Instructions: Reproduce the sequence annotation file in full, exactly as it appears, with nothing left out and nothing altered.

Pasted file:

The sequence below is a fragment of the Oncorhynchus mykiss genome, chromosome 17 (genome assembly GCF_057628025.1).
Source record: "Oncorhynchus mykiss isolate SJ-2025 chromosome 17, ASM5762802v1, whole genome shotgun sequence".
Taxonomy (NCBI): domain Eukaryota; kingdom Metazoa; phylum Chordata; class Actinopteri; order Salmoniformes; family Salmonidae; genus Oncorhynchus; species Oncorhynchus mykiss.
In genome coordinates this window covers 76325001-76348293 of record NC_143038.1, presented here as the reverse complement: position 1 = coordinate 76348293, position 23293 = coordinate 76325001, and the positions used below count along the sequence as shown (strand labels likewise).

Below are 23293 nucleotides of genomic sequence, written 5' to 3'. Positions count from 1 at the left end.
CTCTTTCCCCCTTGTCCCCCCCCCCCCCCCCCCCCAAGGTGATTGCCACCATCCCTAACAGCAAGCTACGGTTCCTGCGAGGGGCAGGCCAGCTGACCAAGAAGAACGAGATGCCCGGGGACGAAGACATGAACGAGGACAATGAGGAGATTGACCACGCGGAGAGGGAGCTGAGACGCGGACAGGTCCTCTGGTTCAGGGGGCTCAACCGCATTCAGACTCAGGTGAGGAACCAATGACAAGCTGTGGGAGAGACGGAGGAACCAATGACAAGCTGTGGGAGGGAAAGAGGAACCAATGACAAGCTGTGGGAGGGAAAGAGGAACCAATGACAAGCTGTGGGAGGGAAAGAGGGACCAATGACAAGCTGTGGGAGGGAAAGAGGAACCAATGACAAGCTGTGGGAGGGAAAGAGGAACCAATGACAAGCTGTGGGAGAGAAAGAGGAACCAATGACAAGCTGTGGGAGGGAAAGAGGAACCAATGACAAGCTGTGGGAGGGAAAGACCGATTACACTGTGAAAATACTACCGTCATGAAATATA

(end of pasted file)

The sequence below is a fragment of the Oncorhynchus mykiss genome, chromosome 17 (genome assembly GCF_057628025.1).
Source record: "Oncorhynchus mykiss isolate SJ-2025 chromosome 17, ASM5762802v1, whole genome shotgun sequence".
Taxonomy (NCBI): domain Eukaryota; kingdom Metazoa; phylum Chordata; class Actinopteri; order Salmoniformes; family Salmonidae; genus Oncorhynchus; species Oncorhynchus mykiss.
In genome coordinates this window covers 76325001-76348293 of record NC_143038.1, presented here as the reverse complement: position 1 = coordinate 76348293, position 23293 = coordinate 76325001, and the positions used below count along the sequence as shown (strand labels likewise).

Below are 23293 nucleotides of genomic sequence, written 5' to 3'. Positions count from 1 at the left end.
CTCTTTCCCCCTTGTCCCCCCCCCCCCCCCCCCCCAAGGTGATTGCCACCATCCCTAACAGCAAGCTACGGTTCCTGCGAGGGGCAGGCCAGCTGACCAAGAAGAACGAGATGCCCGGGGACGAAGACATGAACGAGGACAATGAGGAGATTGACCACGCGGAGAGGGAGCTGAGACGCGGACAGGTCCTCTGGTTCAGGGGGCTCAACCGCATTCAGACTCAGGTGAGGAACCAATGACAAGCTGTGGGAGAGACGGAGGAACCAATGACAAGCTGTGGGAGGGAAAGAGGAACCAATGACAAGCTGTGGGAGGGAAAGAGGAACCAATGACAAGCTGTGGGAGGGAAAGAGGGACCAATGACAAGCTGTGGGAGGGAAAGAGGAACCAATGACAAGCTGTGGGAGGGAAAGAGGAACCAATGACAAGCTGTGGGAGAGAAAGAGGAACCAATGACAAGCTGTGGGAGGGAAAGAGGAACCAATGACAAGCTGTGGGAGGGAAAGACCGATTACACTGTGAAAATACTACCGTCATGAAATATA